Bohemian Poems, Ancient and Modern/Accompanying Home

Václav Hanka3268003Bohemian Poems, Ancient and Modern — Accompanying Home1849Albert Henry Wratislaw


AS I my own Ludmilla
Conducted to her home,
Upon the grass we sat us,—
What’s that to any one?

But it was nothing naughty,
That there we two were at,
But only open-hearted
Did we together chat.

I squeeze her little fingers,
With faltering voice declare,
‘If but, my dear Ludmilla,
A bit more grown you were!’

She cast her little eyes down,
And at her cheeks so bright,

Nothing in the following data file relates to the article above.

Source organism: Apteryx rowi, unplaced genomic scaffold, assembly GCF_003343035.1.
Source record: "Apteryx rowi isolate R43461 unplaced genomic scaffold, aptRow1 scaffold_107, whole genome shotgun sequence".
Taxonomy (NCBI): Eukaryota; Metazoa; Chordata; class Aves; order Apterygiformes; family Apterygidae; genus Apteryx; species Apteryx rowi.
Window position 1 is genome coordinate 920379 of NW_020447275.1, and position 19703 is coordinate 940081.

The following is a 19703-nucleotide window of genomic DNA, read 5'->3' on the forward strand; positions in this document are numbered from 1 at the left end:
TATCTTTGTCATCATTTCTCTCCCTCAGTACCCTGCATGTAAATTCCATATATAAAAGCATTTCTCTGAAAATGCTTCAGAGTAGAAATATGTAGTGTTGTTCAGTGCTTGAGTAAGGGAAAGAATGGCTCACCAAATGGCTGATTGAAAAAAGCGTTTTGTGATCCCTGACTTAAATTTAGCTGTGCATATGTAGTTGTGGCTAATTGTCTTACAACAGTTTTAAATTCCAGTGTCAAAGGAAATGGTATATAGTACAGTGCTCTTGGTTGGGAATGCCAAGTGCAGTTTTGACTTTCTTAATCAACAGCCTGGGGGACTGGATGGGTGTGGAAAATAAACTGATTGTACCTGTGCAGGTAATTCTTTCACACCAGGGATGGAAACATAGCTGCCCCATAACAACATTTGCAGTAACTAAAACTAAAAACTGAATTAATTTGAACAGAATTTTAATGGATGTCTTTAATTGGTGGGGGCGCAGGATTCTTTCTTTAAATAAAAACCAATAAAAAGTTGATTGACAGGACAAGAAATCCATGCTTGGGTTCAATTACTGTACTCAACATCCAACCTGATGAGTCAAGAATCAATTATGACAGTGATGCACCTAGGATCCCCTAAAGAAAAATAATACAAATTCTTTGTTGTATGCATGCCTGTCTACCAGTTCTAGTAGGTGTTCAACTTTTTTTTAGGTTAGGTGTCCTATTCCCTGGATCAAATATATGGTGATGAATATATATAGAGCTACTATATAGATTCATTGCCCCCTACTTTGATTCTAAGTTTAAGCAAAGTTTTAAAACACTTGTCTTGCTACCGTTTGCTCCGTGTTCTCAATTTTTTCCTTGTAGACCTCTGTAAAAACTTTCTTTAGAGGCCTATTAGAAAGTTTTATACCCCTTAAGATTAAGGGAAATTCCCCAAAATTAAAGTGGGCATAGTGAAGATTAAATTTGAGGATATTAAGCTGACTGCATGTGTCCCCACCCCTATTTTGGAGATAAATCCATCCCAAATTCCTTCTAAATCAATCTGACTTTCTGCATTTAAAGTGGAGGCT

(So red they glow’d with blushes,)
You might a candle light.

I speak again, ‘Dear Maiden,
What is it makes thy woe’?
With that upon me streaming,
Her scalding tears did flow.

‘O weep not, golden maiden!
O what has come to thee?
For thee has ever, ever,
My heart beat loyally.’

Thereon with fond affection
Her to my heart I press,
And all intoxicated
I swim in happiness.

The calm still moon forth issued,
All wan and pale was she,
And when I kiss’d my darling,
She smil’d our bliss to see.

To meet again to-morrow
We faithful promise made,
But something rustled near us,—
O how we were afraid!

Then I at length arising
Accompanied her home,
And still I gave her kisses—
What’s that to any one?

This song is extremely popular with the “lower orders” in Bohemia, I have therefore employed extremely popular language in the translation.